Note. One very common misconception is widespread confusion of "GPLed software", and "Open Source". Open source is actually an umbrella term that includes BSD and several other less significant licenses. It often  more correct is to distinguish between the three major players in this area:

  1. BSD and other non-discriminating "pro bono" licenses (X Consortium license, MIT license, Apache license, etc.).

  2. The orthodox GPL camp (pure GPL licensing and LGPL licensing).

  3. Everything else including dual licensing (Perl, Open Office), Artistic license, large corporation open licenses (IBM license, Sun license, Lucent license); public domain, etc.

My impression is that those are approximately three equal forces in free/open source licensing. Actually the BSD camp might have the  biggest share softwarewise although due to Linux success GPL camp lately got all the ink.  If we add free/open source software written for three major flavor of BSD (Free, Open and NET BSD), X consortium license and Apache license, then "pure GPLed" software represents  less that one third of the total volume of  "free/open source" code universe (with dual-licensed representing the second major player after BSD) Open Office as a major free/open source software package).  Even within the Linux community where GPL is generally more popular that other licenses GPL it is far from being overwhelmingly dominant. The following October 1999 posting to the license-discuss list provides some statistics on the popularity of various licenses in such "citadel" of GPL as the Freshmeat website -- website now owned by VA Linux. If one take into account the date of the survey and the subsequent decline of popularity of GPL due to the negative effects of KDE jihad (see below) one probably can agree these figures can give a reasonable approximation of the upper limit of popularity of the pure GPL license in the Linux camp. Taken into account of the low survival rate of small GPLed projects often launched by students during a study of a particular area of computer science and abandoned after that (so called v. 0.1 software) it is even more close to upper limit also because it does not distinguish between 'alive" and dead projects.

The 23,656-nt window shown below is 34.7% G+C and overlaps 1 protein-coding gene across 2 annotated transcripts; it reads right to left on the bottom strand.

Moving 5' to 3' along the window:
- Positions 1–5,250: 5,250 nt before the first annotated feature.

Date: Fri, 15 Oct 1999 10:45:11 -0400
From: "Forrest J. Cavalier III" <[email protected]>
Subject: license counts
To: [email protected]

Count of "license type" field of

15-Oct-99         4-Mar-99     License type
count   ratio   count   ratio
1       0.000   0       0.000   Eiffel Forum Freeware License
2       0.000   2       0.001   AFPL
2       0.000   0       0.000   Apache style
2       0.000   0       0.000   IBM Public License
9       0.002   2       0.001   QPL
14      0.003   7       0.003   source-available commercial
15      0.003   9       0.004   MIT
21      0.004   6       0.002   MPL
22      0.004   0       0.000   Artistic & GPL
39      0.007   10      0.004   Free Trial
48      0.009   23      0.009   Shareware
59      0.011   82      0.032   unknown
78      0.014   26      0.010   Public Domain
82      0.015   39      0.015   commercial
117     0.022   56      0.022   Artistic
171     0.031   82      0.032   BSD type
180     0.033   74      0.029   free for non-commercial use
208     0.038   92      0.036   LGPL
211     0.039   177     0.070   free to use but restricted
226     0.042   104     0.041   OpenSource
241     0.044   106     0.042   Freeware
263     0.048   118     0.047   freely distributable
3419    0.630   1510    0.598   GPL

Free/open software licenses are a complicated legal area.  In case a developer face the necessity to navigate legal minefield successfully he/she needs not only  understand your potential rights and obligations, he/she also need to interpret the many provisions of the license according to the established legal practice and apply them to the particular case.  The latter requires obtaining a legal advice from the  lawyer.  The approach adopted in this paper is techno-sociological and while offering some insights it does not, and cannot, represent any legal advice.  

Licensing Taxonomy

The broad categories of licensing include (for an attempt of classification of existing software licenses from GPL position see Categories of Free and Non-Free Software - GNU Project - Free Software Foundation (FSF)

Commercial software
Commercial software represents the majority of software purchased from software publishers, commercial computer stores, etc. Formally, when you buy software, you are actually acquiring a license from the individual or the company that owns the copyright. The conditions and restrictions of the license agreement vary from program to program. In general, commercial software licenses stipulates the maximum freedoms for the authors of software and minimum for users and co-developers. Among typical requirements:
 (1) per copy fee for licensing,